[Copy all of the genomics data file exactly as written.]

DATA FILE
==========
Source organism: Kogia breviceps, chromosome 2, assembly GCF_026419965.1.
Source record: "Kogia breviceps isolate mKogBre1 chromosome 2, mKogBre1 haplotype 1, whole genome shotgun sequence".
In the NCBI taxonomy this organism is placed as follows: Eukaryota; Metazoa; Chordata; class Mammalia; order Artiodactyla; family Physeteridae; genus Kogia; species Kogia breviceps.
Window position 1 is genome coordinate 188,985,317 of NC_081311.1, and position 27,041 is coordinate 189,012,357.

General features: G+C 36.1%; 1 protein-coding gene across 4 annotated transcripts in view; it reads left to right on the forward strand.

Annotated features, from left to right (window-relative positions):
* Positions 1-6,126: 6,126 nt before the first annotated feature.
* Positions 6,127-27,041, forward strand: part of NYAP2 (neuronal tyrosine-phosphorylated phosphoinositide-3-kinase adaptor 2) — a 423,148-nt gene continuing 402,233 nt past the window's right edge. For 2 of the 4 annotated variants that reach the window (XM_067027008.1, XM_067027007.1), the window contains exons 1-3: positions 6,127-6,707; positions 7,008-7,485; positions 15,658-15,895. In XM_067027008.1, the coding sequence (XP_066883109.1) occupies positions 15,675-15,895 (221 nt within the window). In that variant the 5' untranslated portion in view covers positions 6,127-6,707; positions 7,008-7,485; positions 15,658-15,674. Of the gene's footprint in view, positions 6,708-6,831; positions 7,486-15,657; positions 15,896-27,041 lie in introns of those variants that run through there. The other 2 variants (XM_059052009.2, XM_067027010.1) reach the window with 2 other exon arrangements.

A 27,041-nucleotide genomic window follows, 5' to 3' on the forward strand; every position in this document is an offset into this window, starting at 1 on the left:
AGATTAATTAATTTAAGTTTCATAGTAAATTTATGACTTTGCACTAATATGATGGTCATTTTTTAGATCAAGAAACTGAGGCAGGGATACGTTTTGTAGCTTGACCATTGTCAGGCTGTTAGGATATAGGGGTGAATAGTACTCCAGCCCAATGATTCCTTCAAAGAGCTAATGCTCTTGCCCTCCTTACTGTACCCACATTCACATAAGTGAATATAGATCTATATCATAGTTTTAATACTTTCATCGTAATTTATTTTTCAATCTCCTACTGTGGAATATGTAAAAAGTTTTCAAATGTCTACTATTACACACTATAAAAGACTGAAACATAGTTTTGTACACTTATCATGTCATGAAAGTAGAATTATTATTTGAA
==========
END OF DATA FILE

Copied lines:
Source organism: Kogia breviceps, chromosome 2, assembly GCF_026419965.1.
Source record: "Kogia breviceps isolate mKogBre1 chromosome 2, mKogBre1 haplotype 1, whole genome shotgun sequence".
In the NCBI taxonomy this organism is placed as follows: Eukaryota; Metazoa; Chordata; class Mammalia; order Artiodactyla; family Physeteridae; genus Kogia; species Kogia breviceps.
Window position 1 is genome coordinate 188,985,317 of NC_081311.1, and position 27,041 is coordinate 189,012,357.

General features: G+C 36.1%; 1 protein-coding gene across 4 annotated transcripts in view; it reads left to right on the forward strand.

Annotated features, from left to right (window-relative positions):
* Positions 1-6,126: 6,126 nt before the first annotated feature.
* Positions 6,127-27,041, forward strand: part of NYAP2 (neuronal tyrosine-phosphorylated phosphoinositide-3-kinase adaptor 2) — a 423,148-nt gene continuing 402,233 nt past the window's right edge. For 2 of the 4 annotated variants that reach the window (XM_067027008.1, XM_067027007.1), the window contains exons 1-3: positions 6,127-6,707; positions 7,008-7,485; positions 15,658-15,895. In XM_067027008.1, the coding sequence (XP_066883109.1) occupies positions 15,675-15,895 (221 nt within the window). In that variant the 5' untranslated portion in view covers positions 6,127-6,707; positions 7,008-7,485; positions 15,658-15,674. Of the gene's footprint in view, positions 6,708-6,831; positions 7,486-15,657; positions 15,896-27,041 lie in introns of those variants that run through there. The other 2 variants (XM_059052009.2, XM_067027010.1) reach the window with 2 other exon arrangements.

A 27,041-nucleotide genomic window follows, 5' to 3' on the forward strand; every position in this document is an offset into this window, starting at 1 on the left:
AGATTAATTAATTTAAGTTTCATAGTAAATTTATGACTTTGCACTAATATGATGGTCATTTTTTAGATCAAGAAACTGAGGCAGGGATACGTTTTGTAGCTTGACCATTGTCAGGCTGTTAGGATATAGGGGTGAATAGTACTCCAGCCCAATGATTCCTTCAAAGAGCTAATGCTCTTGCCCTCCTTACTGTACCCACATTCACATAAGTGAATATAGATCTATATCATAGTTTTAATACTTTCATCGTAATTTATTTTTCAATCTCCTACTGTGGAATATGTAAAAAGTTTTCAAATGTCTACTATTACACACTATAAAAGACTGAAACATAGTTTTGTACACTTATCATGTCATGAAAGTAGAATTATTATTTGAA